There just might be hope for the Eagles
And now, something different: reasons for Eagles fans to hope. As Philadelphians grind their molars and prepare to watch the Giants and Patriots play for their fourth Lombardi Trophies, it's tempting to point to the differences between the two finalists and the 8-8 Eagles.
And now, something different: reasons for Eagles fans to hope.
As Philadelphians grind their molars and prepare to watch the Giants and Patriots play for their fourth Lombardi Trophies, it's tempting to point to the differences between the two finalists and the 8-8 Eagles.
There are the coaching track records - each Super Bowl head coach already has a title - and the Giants' superiority in the draft. There is the Giants' talent for surging in the postseason, as opposed to the Eagles' history of spurning opportunity. There is "The Patriot Way," with a smugness that sounds like the "Gold Standard," only with better results. And there is Tom Brady, whom everyone outside New Orleans and Green Bay should envy.
But as a certified member of the Philadelphia sports media, I'm going to try to spread cheer, hope, and sunshine. So here goes: Behind the Patriots' and Giants' recent triumphs are reminders that success is not the only thing that quickly comes and goes in the NFL. Failure can be fleeting, too.
In the three seasons between the last Giants-Patriots Super Bowl and this season's rematch, the two teams combined for zero playoff victories. (The Giants reached the postseason once, losing to the Eagles, and missed twice; the Patriots missed once and twice lost in their first postseason game, both times at home.)
The Eagles and Andy Reid have justifiably come under criticism for a three-year drought with no playoff wins, but the Giants and Patriots show that playoff struggles are not limited to bottom-dwellers.
The Packers went 6-10 in 2008 and lost in the first round of the 2009 postseason before winning it all after the 2010 season. The Saints were 8-8 in 2008 and finished last in the NFC South before winning their first championship the next season.
Things change fast in the NFL. Eli Manning led the league in interceptions last season. One year later, his excellent playoff run has given him a shot at a second title.
Does that mean that the Eagles are poised for a Super Bowl turnaround?
There's plenty of reason to doubt (and, just so they don't kick me out of the Philly press club, I tend to side with the doubters). There are still concerns about whether the defense can stop elite NFC offenses, and we've yet to see Michael Vick turn on the kind of four-game playoff surge that has allowed Manning to overcome his own occasional dips. Most worrying is the Eagles trend of diminishing win totals and postseason flops. (Just because the Giants missed the playoffs last year doesn't mean it's an advisable path to a championship.)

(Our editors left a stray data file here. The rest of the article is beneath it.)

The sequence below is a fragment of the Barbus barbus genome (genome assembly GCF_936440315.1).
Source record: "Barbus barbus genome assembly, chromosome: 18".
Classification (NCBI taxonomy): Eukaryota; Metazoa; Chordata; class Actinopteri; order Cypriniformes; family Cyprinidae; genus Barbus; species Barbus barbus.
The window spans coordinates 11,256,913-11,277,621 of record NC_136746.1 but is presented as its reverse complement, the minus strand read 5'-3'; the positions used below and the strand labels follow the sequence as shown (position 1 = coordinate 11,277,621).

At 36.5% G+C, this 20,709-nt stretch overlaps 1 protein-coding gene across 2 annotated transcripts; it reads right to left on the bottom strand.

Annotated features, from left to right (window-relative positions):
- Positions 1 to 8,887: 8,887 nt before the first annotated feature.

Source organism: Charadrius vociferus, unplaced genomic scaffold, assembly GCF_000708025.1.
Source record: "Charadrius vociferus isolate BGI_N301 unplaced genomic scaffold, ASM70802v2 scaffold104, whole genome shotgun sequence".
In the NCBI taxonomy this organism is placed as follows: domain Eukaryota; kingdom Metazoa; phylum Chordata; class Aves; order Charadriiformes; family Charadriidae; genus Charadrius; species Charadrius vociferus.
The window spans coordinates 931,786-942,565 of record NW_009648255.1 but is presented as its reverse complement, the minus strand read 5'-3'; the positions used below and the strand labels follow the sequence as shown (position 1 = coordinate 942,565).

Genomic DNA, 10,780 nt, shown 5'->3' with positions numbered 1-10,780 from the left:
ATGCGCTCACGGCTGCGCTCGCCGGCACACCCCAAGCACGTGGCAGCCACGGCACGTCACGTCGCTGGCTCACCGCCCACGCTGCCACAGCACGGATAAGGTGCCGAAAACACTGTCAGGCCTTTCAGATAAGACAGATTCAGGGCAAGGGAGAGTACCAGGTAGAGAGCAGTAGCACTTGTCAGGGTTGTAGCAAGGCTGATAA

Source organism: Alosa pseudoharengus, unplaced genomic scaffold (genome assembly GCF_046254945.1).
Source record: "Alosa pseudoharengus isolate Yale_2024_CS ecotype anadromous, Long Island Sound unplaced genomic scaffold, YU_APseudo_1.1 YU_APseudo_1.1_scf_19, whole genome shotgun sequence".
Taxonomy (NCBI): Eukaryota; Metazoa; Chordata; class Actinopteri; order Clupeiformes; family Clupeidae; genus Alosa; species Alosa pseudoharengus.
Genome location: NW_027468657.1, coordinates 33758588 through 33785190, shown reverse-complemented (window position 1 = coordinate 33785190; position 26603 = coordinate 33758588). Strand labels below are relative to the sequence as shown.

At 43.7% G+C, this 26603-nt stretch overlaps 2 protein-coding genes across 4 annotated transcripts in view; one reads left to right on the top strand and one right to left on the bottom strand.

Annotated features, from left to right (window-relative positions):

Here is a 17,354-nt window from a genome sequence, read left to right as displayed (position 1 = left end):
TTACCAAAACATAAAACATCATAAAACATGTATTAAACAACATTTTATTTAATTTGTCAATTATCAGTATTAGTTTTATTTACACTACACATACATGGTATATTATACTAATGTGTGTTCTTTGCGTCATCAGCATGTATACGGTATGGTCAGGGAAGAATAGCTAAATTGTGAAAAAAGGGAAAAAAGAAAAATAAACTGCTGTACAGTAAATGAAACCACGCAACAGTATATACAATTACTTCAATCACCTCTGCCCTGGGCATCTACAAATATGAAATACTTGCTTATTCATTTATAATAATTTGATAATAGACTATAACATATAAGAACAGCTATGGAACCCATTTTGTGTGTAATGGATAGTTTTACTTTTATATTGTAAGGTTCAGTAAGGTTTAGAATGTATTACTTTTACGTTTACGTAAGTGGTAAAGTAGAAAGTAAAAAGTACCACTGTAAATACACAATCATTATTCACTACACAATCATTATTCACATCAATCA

But then again, if you asked most people just two months ago if the Giants had a shot at the Super Bowl, they'd have said no. As recently as December some Las Vegas books had the Giants listed as 100-1 to win the title. Consider how much has changed in the short time since.
Yes, many bad teams simply continue to be bad (see Cleveland, Buffalo). But the Eagles, despite this season's disappointment, don't appear to be in that moribund class.
They have an offense with talent at every position group. Their defense can cause havoc with their front four, an essential element in the pass-first league.
Does that mean the Eagles escape the 8-8 pool of mediocrity? No one knows. Every season a once-proud team slips into the league's bottom tier. But each year also includes at least one surprise team that vaults into contention.
Which is why the NFL has the power to draw the millions who will watch on Sunday and continue talking football long after. Even though there will be seven months before another NFL game, fans and the media will fill those long days with chatter about drafts and free agency and practices and possibility. That possibility is the allure of sports in general and the NFL in particular, and, if you're an Eagles fan looking for reason to hope, that is one.
Along, of course, with your always cheerful local media.
Not Far From Super
While Eagles fans would certainly prefer that their team was in the Super Bowl, it's not difficult to see a path for the Birds to next year's big game. Based on recent NFL history, here are a few factors that could create optimism:
If the Eagles had won any of those games they blew in the fourth quarter, they could have finished 9-7, like the Giants, and won the division because of tie-breakers.
Here are the records and seeds of the last five NFC champions:
2011 Giants 9-7 No. 4 seed
2010 Packers 10-6 No. 6 seed
2009 Saints 13-3 No. 1 seed
2008 Cardinals 9-7 No. 4 seed
2007 Giants 10-6 No. 6 seed
Conclusion: The difference between playoff teams, regardless of regular-season standing, is often so slight that any team that just reaches the postseason has a legitimate chance to reach the Super Bowl. In the Eagles' 2008 run to the NFC championship game at Arizona, the Birds were 9-6-1 and the No. 6 seed.
Would the Giants have won the NFC East or earned a Super Bowl berth without Jason Pierre-Paul? He was the 15th pick in the 2010 draft. The Eagles' pick this year? 15th . . . and they could get their difference-maker.
- Gary PotoskyEndText